Université de Neuchâtel

The role of indole in maize-herbivore interactions

Veyrat, Nathalie ; Turlings, Ted (Dir.)

Thèse de doctorat : Université de Neuchâtel, 2014.

In order to counter herbivore attacks, plants have developed a multitude of defence strategies, including the release herbivore-induced plant volatiles (HIPVs). HIPVs can be used as foraging cues by natural enemies of the herbivores, including predators and parasitoids. In addition, they can also be exploited by herbivores themselves to localize their host plants. Some HIPVs even prime...

Université de Neuchâtel

Direct and indirect effect of the rhizobacteria 'Pseudomonas putida' KT2440 on maize plants

Planchamp, Chantal ; Mauch-Mani, Brigitte (Dir.)

Thèse de doctorat : Université de Neuchâtel, 2013.

To protect themselves against biotic and abiotic stresses, plants have developed a broad range of defense mechanisms that are constitutively present or that can be induced in response to a stress. Such induced defense can be the result of a resistance elicitation by non-pathogenic organisms that are present in soil and is then called induced systemic resistance (ISR). ISR confers plant resistance...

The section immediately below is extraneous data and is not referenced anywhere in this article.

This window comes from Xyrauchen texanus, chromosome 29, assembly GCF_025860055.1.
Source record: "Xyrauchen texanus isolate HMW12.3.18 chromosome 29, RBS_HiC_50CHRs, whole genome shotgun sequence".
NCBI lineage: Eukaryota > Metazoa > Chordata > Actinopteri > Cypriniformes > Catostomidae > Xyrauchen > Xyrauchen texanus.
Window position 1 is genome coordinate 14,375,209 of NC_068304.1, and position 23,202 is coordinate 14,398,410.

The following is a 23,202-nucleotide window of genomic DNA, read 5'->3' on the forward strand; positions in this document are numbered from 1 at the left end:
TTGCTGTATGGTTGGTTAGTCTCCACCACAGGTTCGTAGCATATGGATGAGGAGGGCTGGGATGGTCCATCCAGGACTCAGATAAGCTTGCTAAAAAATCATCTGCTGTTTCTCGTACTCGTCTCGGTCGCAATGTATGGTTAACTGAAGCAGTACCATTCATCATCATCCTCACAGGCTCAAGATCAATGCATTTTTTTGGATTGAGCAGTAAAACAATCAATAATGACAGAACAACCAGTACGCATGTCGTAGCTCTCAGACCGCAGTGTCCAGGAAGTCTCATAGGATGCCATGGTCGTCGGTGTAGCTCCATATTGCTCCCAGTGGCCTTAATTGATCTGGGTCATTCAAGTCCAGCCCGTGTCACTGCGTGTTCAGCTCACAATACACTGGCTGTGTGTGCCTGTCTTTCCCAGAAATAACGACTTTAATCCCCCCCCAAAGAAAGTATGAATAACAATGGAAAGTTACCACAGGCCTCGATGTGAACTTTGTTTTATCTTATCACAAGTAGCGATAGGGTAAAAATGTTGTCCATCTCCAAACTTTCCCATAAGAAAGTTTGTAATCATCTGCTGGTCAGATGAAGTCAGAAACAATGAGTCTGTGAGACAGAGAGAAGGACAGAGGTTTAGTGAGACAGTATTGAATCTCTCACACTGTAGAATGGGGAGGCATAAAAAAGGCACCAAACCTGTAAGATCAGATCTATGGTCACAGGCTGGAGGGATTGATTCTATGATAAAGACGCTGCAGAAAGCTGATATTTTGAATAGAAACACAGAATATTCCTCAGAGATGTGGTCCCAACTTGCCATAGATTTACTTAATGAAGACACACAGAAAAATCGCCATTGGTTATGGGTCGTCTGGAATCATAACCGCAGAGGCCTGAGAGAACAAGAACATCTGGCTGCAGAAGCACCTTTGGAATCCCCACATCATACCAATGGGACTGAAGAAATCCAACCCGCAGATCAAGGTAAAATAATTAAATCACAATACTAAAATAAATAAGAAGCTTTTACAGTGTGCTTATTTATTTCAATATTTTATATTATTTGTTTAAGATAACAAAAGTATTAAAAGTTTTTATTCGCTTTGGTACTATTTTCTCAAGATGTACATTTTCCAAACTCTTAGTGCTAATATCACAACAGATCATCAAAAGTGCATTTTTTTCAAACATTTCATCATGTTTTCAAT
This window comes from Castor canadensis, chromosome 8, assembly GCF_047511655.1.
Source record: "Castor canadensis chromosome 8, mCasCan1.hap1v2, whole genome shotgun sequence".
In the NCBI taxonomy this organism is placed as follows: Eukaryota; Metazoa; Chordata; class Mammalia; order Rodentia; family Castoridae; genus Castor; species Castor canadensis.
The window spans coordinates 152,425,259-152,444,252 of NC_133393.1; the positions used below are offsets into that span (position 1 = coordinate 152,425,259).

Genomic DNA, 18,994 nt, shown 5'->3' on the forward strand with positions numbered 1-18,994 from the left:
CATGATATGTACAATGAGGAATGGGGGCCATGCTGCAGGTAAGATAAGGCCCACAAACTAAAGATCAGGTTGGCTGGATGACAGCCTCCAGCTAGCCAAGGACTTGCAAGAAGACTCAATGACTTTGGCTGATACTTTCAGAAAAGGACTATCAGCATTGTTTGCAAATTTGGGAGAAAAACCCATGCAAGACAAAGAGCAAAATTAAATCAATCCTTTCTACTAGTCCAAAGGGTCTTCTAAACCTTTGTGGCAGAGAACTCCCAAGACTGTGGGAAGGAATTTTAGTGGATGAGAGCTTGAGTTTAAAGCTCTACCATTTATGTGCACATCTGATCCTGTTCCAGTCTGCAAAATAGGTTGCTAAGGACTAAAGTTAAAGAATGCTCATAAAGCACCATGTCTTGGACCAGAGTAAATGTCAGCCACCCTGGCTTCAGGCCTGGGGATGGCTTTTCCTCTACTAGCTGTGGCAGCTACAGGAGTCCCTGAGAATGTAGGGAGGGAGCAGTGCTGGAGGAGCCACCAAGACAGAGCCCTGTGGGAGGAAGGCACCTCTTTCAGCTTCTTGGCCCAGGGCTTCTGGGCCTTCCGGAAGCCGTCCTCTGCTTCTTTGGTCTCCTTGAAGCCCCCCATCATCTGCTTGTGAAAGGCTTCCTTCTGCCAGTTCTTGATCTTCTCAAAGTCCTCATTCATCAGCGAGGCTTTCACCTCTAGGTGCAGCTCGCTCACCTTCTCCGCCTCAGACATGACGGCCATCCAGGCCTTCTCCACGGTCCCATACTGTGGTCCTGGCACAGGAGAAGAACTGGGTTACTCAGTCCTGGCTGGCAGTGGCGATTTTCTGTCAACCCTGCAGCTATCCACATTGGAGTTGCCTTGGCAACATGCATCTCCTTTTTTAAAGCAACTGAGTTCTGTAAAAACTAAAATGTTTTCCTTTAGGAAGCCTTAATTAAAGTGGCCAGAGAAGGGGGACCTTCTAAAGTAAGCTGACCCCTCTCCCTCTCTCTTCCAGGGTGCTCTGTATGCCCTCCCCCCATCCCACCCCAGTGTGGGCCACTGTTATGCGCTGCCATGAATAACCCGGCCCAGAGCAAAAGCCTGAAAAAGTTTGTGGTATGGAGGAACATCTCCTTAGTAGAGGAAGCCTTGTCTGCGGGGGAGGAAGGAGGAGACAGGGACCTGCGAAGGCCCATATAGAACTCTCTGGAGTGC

Université de Neuchâtel

Parasotoid communities and genetic structure : host plant does not matter

Jourdie, Violaine ; Turlings, Ted (Dir.)

Thèse de doctorat : Université de Neuchâtel, 2008 ; Th. 2050.

Plant-insect interactions have long been studied and reveal intricate mechanisms. Plants are capable of defending themselves both directly by poisoning insect herbivores and indirectly by emitting volatile compounds that are used by the natural enemies to localize their host. In response, insects have evolved strategies to defeat plant defense mechanisms. Because insect pests are affected by...

Université de Neuchâtel

Belowground tritrophic interactions

Rasmann, Sergio ; Turlings, T. (Dir.)

Thèse de doctorat : Université de Neuchâtel, 2006 ; 1849.

In response to phytophagous insects attack, plants produce volatile compounds that can serve as cues for natural enemies of the herbivore to locate their host or prey. Very substantial progress has been made in understanding such tritrophic interactions aboveground. Recently, however, it is more and more recognized that aboveground communities are influenced through physiological and biochemical...